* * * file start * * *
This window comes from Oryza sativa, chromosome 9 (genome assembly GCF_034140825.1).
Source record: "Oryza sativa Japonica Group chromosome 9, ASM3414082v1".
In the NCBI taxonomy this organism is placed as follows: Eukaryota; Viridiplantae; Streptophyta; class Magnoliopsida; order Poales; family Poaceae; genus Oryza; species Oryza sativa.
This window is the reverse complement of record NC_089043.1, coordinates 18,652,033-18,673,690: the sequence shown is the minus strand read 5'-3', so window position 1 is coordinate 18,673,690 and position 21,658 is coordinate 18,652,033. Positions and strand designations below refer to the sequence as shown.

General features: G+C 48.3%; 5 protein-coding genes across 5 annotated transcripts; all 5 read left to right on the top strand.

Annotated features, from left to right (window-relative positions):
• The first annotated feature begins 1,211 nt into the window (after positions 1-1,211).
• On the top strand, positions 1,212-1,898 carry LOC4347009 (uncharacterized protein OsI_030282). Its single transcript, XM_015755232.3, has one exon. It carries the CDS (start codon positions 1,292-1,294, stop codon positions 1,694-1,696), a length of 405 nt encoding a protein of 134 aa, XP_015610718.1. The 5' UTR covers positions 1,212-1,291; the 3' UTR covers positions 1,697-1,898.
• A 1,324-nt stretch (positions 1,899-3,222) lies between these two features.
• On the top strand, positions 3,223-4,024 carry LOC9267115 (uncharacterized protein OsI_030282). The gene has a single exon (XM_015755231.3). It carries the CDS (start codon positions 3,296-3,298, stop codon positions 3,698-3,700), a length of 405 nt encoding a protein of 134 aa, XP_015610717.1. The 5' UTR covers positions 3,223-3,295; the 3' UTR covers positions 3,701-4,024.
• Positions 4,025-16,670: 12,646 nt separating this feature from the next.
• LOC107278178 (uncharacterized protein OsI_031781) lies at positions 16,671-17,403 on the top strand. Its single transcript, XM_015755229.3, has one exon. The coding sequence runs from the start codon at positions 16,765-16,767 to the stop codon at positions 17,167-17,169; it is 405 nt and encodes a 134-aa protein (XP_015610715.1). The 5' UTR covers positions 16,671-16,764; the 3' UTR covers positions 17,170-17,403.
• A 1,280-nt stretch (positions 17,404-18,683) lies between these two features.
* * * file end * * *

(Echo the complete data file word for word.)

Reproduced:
This window comes from Oryza sativa, chromosome 9 (genome assembly GCF_034140825.1).
Source record: "Oryza sativa Japonica Group chromosome 9, ASM3414082v1".
In the NCBI taxonomy this organism is placed as follows: Eukaryota; Viridiplantae; Streptophyta; class Magnoliopsida; order Poales; family Poaceae; genus Oryza; species Oryza sativa.
This window is the reverse complement of record NC_089043.1, coordinates 18,652,033-18,673,690: the sequence shown is the minus strand read 5'-3', so window position 1 is coordinate 18,673,690 and position 21,658 is coordinate 18,652,033. Positions and strand designations below refer to the sequence as shown.

General features: G+C 48.3%; 5 protein-coding genes across 5 annotated transcripts; all 5 read left to right on the top strand.

Annotated features, from left to right (window-relative positions):
• The first annotated feature begins 1,211 nt into the window (after positions 1-1,211).
• On the top strand, positions 1,212-1,898 carry LOC4347009 (uncharacterized protein OsI_030282). Its single transcript, XM_015755232.3, has one exon. It carries the CDS (start codon positions 1,292-1,294, stop codon positions 1,694-1,696), a length of 405 nt encoding a protein of 134 aa, XP_015610718.1. The 5' UTR covers positions 1,212-1,291; the 3' UTR covers positions 1,697-1,898.
• A 1,324-nt stretch (positions 1,899-3,222) lies between these two features.
• On the top strand, positions 3,223-4,024 carry LOC9267115 (uncharacterized protein OsI_030282). The gene has a single exon (XM_015755231.3). It carries the CDS (start codon positions 3,296-3,298, stop codon positions 3,698-3,700), a length of 405 nt encoding a protein of 134 aa, XP_015610717.1. The 5' UTR covers positions 3,223-3,295; the 3' UTR covers positions 3,701-4,024.
• Positions 4,025-16,670: 12,646 nt separating this feature from the next.
• LOC107278178 (uncharacterized protein OsI_031781) lies at positions 16,671-17,403 on the top strand. Its single transcript, XM_015755229.3, has one exon. The coding sequence runs from the start codon at positions 16,765-16,767 to the stop codon at positions 17,167-17,169; it is 405 nt and encodes a 134-aa protein (XP_015610715.1). The 5' UTR covers positions 16,671-16,764; the 3' UTR covers positions 17,170-17,403.
• A 1,280-nt stretch (positions 17,404-18,683) lies between these two features.